One of the many historical places we visited when we were in south west Scotland in Dumfries and Galloway recently was Glenluce Abbey – yes, yet another ruin! It was founded around 1192 it’s thought, and was a daughter abbey to Dundrennan Abbey, so it was a Cistercian abbey peopled by monks who wore white robes.
After the Reformation in 1560 the monks embraced the new religion and were allowed to live out their lives in the abbey with the last one dying in 1602. Like most of these places when they were no longer used the people living locally used the place as a handy quarry, an easy place to go and purloin some nice stone for whatever domestic project they had on hand.
The windows in the photo below have obviously been fairly recently restored.
Quite often you can see quite fancy stones in the walls of local cottages near such ruins which were clearly taken from a much more important building.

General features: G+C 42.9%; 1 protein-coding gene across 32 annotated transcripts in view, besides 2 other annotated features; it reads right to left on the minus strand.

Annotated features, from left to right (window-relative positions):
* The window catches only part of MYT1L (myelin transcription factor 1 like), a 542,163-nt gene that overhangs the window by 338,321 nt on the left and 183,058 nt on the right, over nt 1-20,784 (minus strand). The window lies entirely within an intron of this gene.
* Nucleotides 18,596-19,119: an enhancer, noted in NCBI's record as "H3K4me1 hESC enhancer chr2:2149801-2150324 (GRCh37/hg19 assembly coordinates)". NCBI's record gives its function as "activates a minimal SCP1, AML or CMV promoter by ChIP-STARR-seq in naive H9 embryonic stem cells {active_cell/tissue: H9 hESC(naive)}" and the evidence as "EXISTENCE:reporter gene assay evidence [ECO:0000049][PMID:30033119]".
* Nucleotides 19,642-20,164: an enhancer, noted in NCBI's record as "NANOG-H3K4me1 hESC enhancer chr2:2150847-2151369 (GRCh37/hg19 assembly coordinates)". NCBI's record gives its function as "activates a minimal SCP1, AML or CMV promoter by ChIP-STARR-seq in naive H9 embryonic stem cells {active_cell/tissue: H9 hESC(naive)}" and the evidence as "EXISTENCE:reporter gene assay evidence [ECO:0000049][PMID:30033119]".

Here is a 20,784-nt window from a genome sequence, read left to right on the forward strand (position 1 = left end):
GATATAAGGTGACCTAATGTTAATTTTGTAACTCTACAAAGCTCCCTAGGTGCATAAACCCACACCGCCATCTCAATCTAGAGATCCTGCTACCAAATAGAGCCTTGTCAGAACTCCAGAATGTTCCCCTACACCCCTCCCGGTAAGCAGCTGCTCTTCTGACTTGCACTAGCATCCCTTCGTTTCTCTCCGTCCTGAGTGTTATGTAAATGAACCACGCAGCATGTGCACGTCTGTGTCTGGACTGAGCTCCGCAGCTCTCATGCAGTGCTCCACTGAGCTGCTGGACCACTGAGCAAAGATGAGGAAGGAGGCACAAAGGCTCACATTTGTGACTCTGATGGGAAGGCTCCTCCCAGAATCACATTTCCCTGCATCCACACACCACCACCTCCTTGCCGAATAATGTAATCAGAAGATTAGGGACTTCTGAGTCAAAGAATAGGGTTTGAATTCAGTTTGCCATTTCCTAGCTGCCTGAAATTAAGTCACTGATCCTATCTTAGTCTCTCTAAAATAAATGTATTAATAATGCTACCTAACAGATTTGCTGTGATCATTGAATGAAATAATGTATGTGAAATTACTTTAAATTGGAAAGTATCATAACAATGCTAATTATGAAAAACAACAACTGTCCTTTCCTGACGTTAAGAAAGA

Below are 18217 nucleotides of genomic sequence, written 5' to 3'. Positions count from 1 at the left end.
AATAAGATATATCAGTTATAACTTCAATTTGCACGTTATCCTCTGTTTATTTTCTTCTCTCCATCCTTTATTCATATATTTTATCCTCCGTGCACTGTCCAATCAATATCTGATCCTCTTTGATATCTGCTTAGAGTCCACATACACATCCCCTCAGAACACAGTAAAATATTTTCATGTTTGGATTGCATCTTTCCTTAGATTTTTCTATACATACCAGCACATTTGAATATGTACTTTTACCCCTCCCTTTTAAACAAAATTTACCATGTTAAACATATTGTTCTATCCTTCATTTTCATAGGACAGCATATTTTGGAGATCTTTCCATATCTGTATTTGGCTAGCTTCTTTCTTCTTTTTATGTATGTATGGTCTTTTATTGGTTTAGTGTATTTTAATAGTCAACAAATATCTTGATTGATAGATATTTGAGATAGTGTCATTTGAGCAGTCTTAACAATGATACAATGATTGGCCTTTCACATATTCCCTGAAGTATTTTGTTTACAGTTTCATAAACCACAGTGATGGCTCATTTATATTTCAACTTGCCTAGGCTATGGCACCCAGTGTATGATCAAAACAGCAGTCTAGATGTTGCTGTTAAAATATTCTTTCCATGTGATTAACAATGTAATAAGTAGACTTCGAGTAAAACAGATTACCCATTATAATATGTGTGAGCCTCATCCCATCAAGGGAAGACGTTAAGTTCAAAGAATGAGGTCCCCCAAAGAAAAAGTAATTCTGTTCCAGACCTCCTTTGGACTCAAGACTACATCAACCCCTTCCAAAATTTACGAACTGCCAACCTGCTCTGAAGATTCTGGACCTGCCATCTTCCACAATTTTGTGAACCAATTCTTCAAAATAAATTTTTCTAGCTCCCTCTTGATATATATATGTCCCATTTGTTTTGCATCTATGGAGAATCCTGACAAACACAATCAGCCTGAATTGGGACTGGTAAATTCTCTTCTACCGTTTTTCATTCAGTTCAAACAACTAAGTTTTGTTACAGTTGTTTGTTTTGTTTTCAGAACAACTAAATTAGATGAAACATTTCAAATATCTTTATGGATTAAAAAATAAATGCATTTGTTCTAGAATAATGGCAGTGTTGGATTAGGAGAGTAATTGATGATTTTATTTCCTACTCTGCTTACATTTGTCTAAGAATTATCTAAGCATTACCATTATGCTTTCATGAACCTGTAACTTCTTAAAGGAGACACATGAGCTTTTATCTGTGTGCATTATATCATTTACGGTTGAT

There’s a very sweet and dainty looking type of wee fern-like plant, but it has lilac flowers, which has very happily set up home in lots of the abbey stonework.
And below is a very narrow but tall building which was for the use of the abbot. Inside it’s just one teeny wee room, about five feet wide I think. There must have been two or three storeys to it originally but the floors have gone and the abbott must have used a ladder to get up there as there’s no room for any stairs. The height and narrowness of it makes it look very French to me. Sadly it wasn’t possible to get a photo of the front of that building because of the overhanging trees. It looks perfect to me, it would make a wonderful folly if you were lucky enough to have a big enough garden for it!